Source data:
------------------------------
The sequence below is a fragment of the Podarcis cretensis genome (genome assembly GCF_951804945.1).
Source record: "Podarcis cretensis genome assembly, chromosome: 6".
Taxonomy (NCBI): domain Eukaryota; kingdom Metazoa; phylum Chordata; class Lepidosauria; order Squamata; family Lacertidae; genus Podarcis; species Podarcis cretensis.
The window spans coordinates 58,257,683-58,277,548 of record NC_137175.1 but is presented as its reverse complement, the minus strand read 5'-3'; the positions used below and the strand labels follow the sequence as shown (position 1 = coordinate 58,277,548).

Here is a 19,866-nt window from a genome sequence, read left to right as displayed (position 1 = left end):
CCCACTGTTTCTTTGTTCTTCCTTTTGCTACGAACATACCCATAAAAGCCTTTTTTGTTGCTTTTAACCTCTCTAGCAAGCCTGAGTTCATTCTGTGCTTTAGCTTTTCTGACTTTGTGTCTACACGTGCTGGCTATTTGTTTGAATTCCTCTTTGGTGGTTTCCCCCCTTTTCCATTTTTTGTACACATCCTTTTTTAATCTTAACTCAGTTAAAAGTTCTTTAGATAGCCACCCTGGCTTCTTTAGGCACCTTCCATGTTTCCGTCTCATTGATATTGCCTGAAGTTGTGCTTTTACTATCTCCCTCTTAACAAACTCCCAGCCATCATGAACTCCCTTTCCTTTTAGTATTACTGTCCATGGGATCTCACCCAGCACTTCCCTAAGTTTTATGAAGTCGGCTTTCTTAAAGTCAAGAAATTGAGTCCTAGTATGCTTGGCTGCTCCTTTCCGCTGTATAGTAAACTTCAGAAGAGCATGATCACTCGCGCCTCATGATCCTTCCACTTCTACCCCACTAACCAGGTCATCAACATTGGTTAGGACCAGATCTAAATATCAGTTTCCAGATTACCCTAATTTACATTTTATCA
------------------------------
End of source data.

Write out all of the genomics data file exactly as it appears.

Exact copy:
The sequence below is a fragment of the Podarcis cretensis genome (genome assembly GCF_951804945.1).
Source record: "Podarcis cretensis genome assembly, chromosome: 6".
Taxonomy (NCBI): domain Eukaryota; kingdom Metazoa; phylum Chordata; class Lepidosauria; order Squamata; family Lacertidae; genus Podarcis; species Podarcis cretensis.
The window spans coordinates 58,257,683-58,277,548 of record NC_137175.1 but is presented as its reverse complement, the minus strand read 5'-3'; the positions used below and the strand labels follow the sequence as shown (position 1 = coordinate 58,277,548).

Here is a 19,866-nt window from a genome sequence, read left to right as displayed (position 1 = left end):
CCCACTGTTTCTTTGTTCTTCCTTTTGCTACGAACATACCCATAAAAGCCTTTTTTGTTGCTTTTAACCTCTCTAGCAAGCCTGAGTTCATTCTGTGCTTTAGCTTTTCTGACTTTGTGTCTACACGTGCTGGCTATTTGTTTGAATTCCTCTTTGGTGGTTTCCCCCCTTTTCCATTTTTTGTACACATCCTTTTTTAATCTTAACTCAGTTAAAAGTTCTTTAGATAGCCACCCTGGCTTCTTTAGGCACCTTCCATGTTTCCGTCTCATTGATATTGCCTGAAGTTGTGCTTTTACTATCTCCCTCTTAACAAACTCCCAGCCATCATGAACTCCCTTTCCTTTTAGTATTACTGTCCATGGGATCTCACCCAGCACTTCCCTAAGTTTTATGAAGTCGGCTTTCTTAAAGTCAAGAAATTGAGTCCTAGTATGCTTGGCTGCTCCTTTCCGCTGTATAGTAAACTTCAGAAGAGCATGATCACTCGCGCCTCATGATCCTTCCACTTCTACCCCACTAACCAGGTCATCAACATTGGTTAGGACCAGATCTAAATATCAGTTTCCAGATTACCCTAATTTACATTTTATCA